My First Game Programing Experience (with Ruby)

This is in no way a game programming article. I am just narrating my experience of writing a simple game for first time in life. All those who are interested in writing a computer game but have absolutely no idea of how to go about might find some information here.
Screenshot from my game.

Whats/Why Ruby ?

Ruby is an interpreted pure object oriented language. It is certainly not the best language to write games in. But you can still use it to develop some very simple games. Actually, I am learning Ruby these days to try out Rails. The idea of learning a new language by writing a game thrilled me. This article is in no way Ruby specific.

Doing Graphics ?

This is one important question for all new comers to game programing. Even I had no idea about it. In the past I tried writing a game or two with entry level C++ libraries, (and once even with javascript!), but I was not impressed. Then I understood that any library that could do graphics is not really sufficient. So I had to learn some library that was specifically meant for game programing. Now, I am an average programmer, so I am always on lookout for easy alternatives. This is when I came across SDL. SDL (Simple DirectMedia Layer) is a cross-platform library for multimedia programing. It provides low level access to keyboard, joystick, mouse,audio and 3D hardware. SDL is written in C, but it has bindings to several languages (including Ruby). This makes it really useful. The advantage of using SDL with Ruby is you can exploit cool OOP features of Ruby and not worry about things like garbage collection,compilation,OS. The biggest disadvantage is 'speed'. But then I am not writing a '3D first person shooter' game. If you still wonder (like I used to) 'how can I play two audio files simultaneously' check out the SDL API for playing sound. SDL makes it really easy.
Another screenshot from my game.

Heard of Sprites ?

Well, I had not, till recently. This is a very important concept of game programing. You probably cant write any good 2D game without knowing about 'sprites'. So what are they? Have you notice the way charactors or objects in games are animated . When a charactor walks you can actually see his legs moving. Even stationary object exhibit some form of animated behavior. This all is achieved through 'sprites'. A sprite is collection of images, which are shown one after another to animate an object. Generally these images are stored sequentially (frame wise) in a bigger image. This has following advantages:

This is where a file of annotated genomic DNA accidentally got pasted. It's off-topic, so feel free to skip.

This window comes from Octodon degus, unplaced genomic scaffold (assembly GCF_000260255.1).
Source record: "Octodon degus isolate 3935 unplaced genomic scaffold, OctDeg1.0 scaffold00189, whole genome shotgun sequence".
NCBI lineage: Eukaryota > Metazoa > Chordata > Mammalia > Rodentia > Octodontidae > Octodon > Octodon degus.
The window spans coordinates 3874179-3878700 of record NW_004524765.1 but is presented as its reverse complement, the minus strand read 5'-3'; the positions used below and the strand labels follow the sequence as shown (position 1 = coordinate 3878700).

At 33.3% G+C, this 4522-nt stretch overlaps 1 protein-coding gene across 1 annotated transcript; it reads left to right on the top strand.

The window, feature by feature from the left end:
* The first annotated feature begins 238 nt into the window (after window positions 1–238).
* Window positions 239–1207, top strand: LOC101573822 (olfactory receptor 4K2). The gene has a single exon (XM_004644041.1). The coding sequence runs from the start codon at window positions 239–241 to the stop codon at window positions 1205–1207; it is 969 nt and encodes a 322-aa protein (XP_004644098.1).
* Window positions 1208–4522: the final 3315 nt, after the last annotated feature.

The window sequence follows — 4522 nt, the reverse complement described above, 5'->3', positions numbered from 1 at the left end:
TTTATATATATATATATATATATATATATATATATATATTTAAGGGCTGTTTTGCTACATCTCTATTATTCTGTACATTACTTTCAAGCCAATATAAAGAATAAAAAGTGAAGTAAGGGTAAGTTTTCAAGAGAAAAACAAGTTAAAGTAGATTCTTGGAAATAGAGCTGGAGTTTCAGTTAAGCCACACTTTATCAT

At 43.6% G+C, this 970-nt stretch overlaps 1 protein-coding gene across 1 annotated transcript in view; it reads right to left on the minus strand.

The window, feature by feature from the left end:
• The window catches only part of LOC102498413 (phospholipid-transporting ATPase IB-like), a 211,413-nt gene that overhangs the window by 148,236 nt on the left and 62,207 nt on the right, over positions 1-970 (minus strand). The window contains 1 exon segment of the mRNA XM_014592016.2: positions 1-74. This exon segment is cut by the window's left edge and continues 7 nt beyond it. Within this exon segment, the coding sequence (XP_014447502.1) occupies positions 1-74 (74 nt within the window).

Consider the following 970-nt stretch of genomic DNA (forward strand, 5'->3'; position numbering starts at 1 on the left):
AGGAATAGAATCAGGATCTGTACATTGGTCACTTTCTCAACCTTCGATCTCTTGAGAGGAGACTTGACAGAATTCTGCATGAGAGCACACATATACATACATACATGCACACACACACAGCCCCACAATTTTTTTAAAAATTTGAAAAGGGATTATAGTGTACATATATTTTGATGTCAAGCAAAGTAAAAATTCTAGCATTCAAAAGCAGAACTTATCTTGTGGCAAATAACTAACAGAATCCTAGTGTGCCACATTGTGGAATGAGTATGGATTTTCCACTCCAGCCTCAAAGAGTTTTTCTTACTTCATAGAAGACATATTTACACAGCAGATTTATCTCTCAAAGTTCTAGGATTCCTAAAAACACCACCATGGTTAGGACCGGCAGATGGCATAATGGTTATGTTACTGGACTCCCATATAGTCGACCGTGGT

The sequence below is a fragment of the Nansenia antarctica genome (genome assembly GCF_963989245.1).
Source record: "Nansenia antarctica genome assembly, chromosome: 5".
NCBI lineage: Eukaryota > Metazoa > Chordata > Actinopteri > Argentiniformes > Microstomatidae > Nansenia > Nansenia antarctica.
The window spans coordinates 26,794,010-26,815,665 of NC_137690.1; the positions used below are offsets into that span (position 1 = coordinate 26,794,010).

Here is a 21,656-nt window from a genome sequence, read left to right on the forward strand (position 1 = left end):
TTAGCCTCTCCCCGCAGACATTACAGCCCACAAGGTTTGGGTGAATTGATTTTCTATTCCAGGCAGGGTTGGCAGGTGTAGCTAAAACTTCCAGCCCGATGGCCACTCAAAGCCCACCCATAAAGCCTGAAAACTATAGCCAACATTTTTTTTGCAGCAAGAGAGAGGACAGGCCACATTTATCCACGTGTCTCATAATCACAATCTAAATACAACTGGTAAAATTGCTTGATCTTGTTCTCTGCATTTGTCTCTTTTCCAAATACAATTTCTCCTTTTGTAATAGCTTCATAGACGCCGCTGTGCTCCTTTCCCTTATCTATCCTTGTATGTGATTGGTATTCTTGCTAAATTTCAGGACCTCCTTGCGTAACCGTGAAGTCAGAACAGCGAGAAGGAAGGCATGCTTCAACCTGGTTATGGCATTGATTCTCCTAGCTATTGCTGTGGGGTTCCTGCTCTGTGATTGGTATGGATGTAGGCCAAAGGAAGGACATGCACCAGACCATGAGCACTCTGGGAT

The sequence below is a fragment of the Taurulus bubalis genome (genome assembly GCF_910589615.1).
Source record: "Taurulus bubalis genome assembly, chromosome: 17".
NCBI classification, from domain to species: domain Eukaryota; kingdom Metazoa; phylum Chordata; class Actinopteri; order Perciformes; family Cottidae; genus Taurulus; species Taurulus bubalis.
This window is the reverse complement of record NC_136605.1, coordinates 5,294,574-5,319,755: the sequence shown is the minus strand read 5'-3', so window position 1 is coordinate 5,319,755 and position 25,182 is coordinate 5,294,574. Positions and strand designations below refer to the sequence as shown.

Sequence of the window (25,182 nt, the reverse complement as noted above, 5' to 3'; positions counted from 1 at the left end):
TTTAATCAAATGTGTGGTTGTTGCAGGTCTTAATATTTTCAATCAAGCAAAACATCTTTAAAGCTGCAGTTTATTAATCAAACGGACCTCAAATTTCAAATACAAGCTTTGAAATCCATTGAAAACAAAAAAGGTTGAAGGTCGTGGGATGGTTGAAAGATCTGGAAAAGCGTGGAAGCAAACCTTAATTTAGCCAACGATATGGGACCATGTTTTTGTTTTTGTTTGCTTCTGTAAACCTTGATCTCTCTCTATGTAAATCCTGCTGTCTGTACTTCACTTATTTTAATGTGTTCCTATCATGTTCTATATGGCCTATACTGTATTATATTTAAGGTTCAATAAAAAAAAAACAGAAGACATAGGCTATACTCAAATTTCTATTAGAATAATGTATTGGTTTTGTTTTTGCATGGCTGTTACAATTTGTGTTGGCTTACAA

• Each image need not be loaded separately from disk.
  • Once you load single image containing the entire collection into memory, this speeds up retrieval and display of each frame, since they lie in adjacent memory locations. This can be very useful for certain types of computers\consoles.
UFO sprite. (Notice the slight difference in height of two images which animates the UFO)
My truck ! (Left facing image when user clicks left arrow and another for right arrow).
Spaceship. Four images for movement in four directions.
Sprites are generally designed by specialized people. Generating sprites requires lot of creativity and experience. You should be able to create cool animation with minimum frames. Most good game programmers will find this part tricky. If you are making a commercial game then you better hire some artist for sprites. However for my simple game, I used GIMP to create some basic sprites. These are png files with transparent background.

Collision Detection

Another important element of any game. As the name suggests it refers to detecting when boundaries of two objects overlapped or touched each other. For example, a missile hitting a target. The missile and target both could be sprites. A game can contain many sprites and every sprites may require to be checked for collision. Collision detection involves lot of processing. In my game , I need to check for collisions between every missile and UFO on screen. This off course can be optimized, but that is where complexity is involved.

Game Loop

A game look is similar to windows message loop. Simply put, its a while loop which looks something like this:
while(! IsGameOver)
	// Scan user input
	// Move all sprites by 1 step
	// Detect collisions
	// Update game status (IsGameOver =true or false)
	//  Optional delay
I think it will require lot of skill and practice for person like me to write efficient game loops. Also, it seems if processing time for one step in the loop is greater than the delay, your game speed becomes heavily dependent on CPU speed. Well, that was all I learned from writing a very simple game with Ruby. I hope after going thorough this article newcomers will atleast know what to search for on search engies before writing their own game. And if you do write one, do share with me ! [All trademarks and registered trademarks appearing on are the property of their respecive owners.]

Copyright (c) 2007-2017 Ashish Patil . Please read FAQ for more details.

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